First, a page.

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by Max Henry
|Bright Lights Big City
Glamour, glamour everywhere.... The fall 2000 circuit blast spells a red carpet roll out for art world tastemakers. Bridget, Damien and Giorgio headline a frenzy season that inevitably will have highs and lows, peaks and valleys, controversies and bashings, historical surveys plus a new crop of artists having their first solo shows.
Damien's theories, Damien's models, Damien's methods, Damien's approaches, Damien's assumptions, Damien's results and findings
Now comes "Theories, Models, Methods, Approaches, Assumptions, Results and Findings" -- 16 sculptural works, a few recent paintings and a 20-foot-tall bronze anatomical model (first shown last year at the Saatchi Gallery in London). One installation involves ping-pong balls floating on jets of air, and has something to do with a sure-to-sell-out limited edition called Magnificent 7, a boxed set of seven ping-pong balls. The celebrated artist has kept a low profile on the London party circuit of late, but expect the usual deluge of paparazzi and celebrities at this opening.
The talented Mr. Dzama
Pierre and Gilles slept here
The duo hand-paint their photographs in the manner of Renaissance art, culling motifs from religious iconography, Pop culture, erotica and classical ideals. The duo are Parisian cross-over costumers, shooting for fashion houses and doing album covers while photographing the famous and marginally famous porn or movie stars who get the royal treatment, winding up in kitsch heaven either as saints or sinners.
The life of Riley
His stellar career was a long and distinguished one: WWI aerial reconnaissance photographer in France, botanist, portraitist, fashion chronicler and commercial photographer, textile, glass and piano designer, chief of U.S. Navy combat photography in the Pacific during WWII, director of the department of photography at MoMA, art impressario and Presidential Medal of Freedom recipient for lifetime achievement.
Steichen is the subject of a major Whitney Museum retrospective, Oct. 5, 2000-Feb. 4, 2001, and the first comprehensive gallery exhibit of original vintage prints at Howard Greenberg Gallery, Oct. 20-Dec. 2, assembled from the collection of Joanna Steichen and focusing on the period between the two world wars.
The only thing missing in the oeuvre are the paintings, which were ceremoniously set on fire in a symbolic gesture by Steichen in 1922.
Soft shoulders, extra large
Hopefully the essay by Interview magazine editor Ingrid Sischy will be less vapid than the one that she wrote for Vanity Fair on young painters (with all due respect to the featured artists). Whatever, the success of this show offends most for the gratuitous sponsorship of said artiste.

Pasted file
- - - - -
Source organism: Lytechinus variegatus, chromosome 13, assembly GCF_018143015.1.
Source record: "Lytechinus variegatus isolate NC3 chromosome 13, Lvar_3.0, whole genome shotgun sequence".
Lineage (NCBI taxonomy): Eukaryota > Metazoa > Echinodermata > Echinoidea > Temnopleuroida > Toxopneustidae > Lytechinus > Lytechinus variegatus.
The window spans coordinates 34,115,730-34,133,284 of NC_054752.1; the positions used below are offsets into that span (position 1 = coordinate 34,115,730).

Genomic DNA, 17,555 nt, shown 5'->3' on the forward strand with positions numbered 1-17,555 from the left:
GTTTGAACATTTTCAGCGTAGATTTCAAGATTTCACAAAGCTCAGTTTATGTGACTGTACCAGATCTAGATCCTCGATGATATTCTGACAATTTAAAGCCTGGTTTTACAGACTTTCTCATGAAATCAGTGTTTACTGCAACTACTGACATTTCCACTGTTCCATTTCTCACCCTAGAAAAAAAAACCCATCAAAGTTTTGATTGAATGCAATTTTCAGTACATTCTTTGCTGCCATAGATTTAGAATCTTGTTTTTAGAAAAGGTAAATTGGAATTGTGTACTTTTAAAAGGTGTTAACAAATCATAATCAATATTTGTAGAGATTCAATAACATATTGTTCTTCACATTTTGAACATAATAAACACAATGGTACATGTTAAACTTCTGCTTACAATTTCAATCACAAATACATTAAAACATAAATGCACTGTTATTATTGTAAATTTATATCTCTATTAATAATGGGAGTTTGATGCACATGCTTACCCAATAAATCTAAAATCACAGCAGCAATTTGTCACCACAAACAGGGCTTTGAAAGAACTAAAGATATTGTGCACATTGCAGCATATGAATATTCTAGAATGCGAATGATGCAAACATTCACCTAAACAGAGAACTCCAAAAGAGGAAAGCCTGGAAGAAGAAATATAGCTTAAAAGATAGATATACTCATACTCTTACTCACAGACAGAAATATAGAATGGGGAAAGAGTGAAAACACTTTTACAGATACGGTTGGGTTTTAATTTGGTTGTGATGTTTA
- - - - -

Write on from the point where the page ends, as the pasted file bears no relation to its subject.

One can expect a dramatic installation (designed by Robert Wilson, the renowned avant-garde theater director and conceptual artist) with lots of formless garments in the guise of chic black vestments with prototype illustrations that will show or expose his strengths or weakness as an innovative designer. But does it belong in the fine art canon? Only the Guggenheim's acquisition committee knows for sure. Fashion has inextricably grafted its nebulous presence into cultural folly. And what's everyone wearing to the opening? The show is on view at the Guggenheim Museum uptown, Oct. 20, 2000-Jan. 17, 2001.
Phaidon's post-millennial list looks well rounded and more inclusive of painting and photography in addition to the usual bulk of video and new media -- Doug Aitken, Ghada Amer, Uta Barth, Xu Bing, Miguel Calderon, Wim Delvoye, Dara Friedman, Sharon Lockhart, Takashi Murakami, Laura Owens, Ugo Rondinone, Doris Salcedo, and Shazia Sikander among others.
Chat room textual riffs dismiss previous criticisms of "list making" as unavoidable, and politicized. Swiss curator Maria Lind says art magazines are too predictable. Poet Olu Oguibe refers to the hexagon in Borges Library of Babel. Vasif Kortun, founder of the Istanbul Contemporary Art Project, weighs in that museums are no longer the arbiters of "shelf life" and "value" of an artist and Gerardo Mosquera, adjunct curator at the New Museum, contends that the international circulation of art is extremely centralized and restricted.
Look for a splashy release party and contentious debate about who's not included in this volume until the next edition of this biennial book.
MAX HENRY lives in New York.